James P. Wind
In Lives of a Cell ( 1974), the late Lewis Thomas, one of our nation's most preeminent physicians, wrote about--among other things--the behavior of ants, termites, and bees. Such topics might seem out of place in a book about congregational affiliation, just as they seemed out of place on the pages of the August New England Journal of Medicine (where they were first published) or in the circles Dr. Thomas moved in as dean of the Yale School of Medicine or president of the Memorial Sloan-Kettering Cancer Center. Thomas, who was a superb scientist as well as a gifted administrator, possessed a precious trait: he loved and was attentive to mystery. Hence he spent "moonlight" time as an essayist, trying to call his colleagues to the realm of wonder.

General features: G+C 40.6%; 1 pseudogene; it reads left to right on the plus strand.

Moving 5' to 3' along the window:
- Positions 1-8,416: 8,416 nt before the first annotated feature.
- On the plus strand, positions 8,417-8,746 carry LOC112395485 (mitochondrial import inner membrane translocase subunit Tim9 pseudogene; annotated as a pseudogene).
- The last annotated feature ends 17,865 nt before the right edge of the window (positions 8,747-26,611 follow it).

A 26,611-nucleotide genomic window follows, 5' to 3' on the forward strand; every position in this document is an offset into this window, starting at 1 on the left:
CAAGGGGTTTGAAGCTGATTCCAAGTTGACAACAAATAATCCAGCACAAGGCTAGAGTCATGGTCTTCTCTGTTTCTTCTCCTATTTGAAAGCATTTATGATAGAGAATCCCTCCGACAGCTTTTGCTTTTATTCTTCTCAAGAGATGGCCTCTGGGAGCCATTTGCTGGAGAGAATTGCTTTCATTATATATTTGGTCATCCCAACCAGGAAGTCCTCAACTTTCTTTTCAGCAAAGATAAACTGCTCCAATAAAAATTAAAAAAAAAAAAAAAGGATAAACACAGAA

Which brings us to ants, bees, and termites. The solitary bug, say an ant, Thomas claimed, "can't be imagined to have a mind at all." A "ganglion on legs," this lone insect seems aimless and insignificant. Put four to ten of them together around a dead moth or a leaf and "they begin to look like an idea." Follow them home to the hill, where they mass in the thousands, becoming a black throbbing whole, and you "begin to see the whole beast, and now you observe it thinking, planning, calculating. It is an intelligence, a kind of live computer, with crawling bits for its wits" ( Thomas, 1974, pp. 12-13). Thomas the scientist, fascinated by the difference between individual and collective behavior, speculated on the role of pheromones (unnoticed chemical substances members of a species give off that stimulate behaviors of other members of that species) in releasing the energy of the hill, or the buzz of the hive. Then Thomas the essayist wondered about the likenesses between humans and these so-called lowly creatures. Taking his own research community as exhibit A, he noted how through their journals,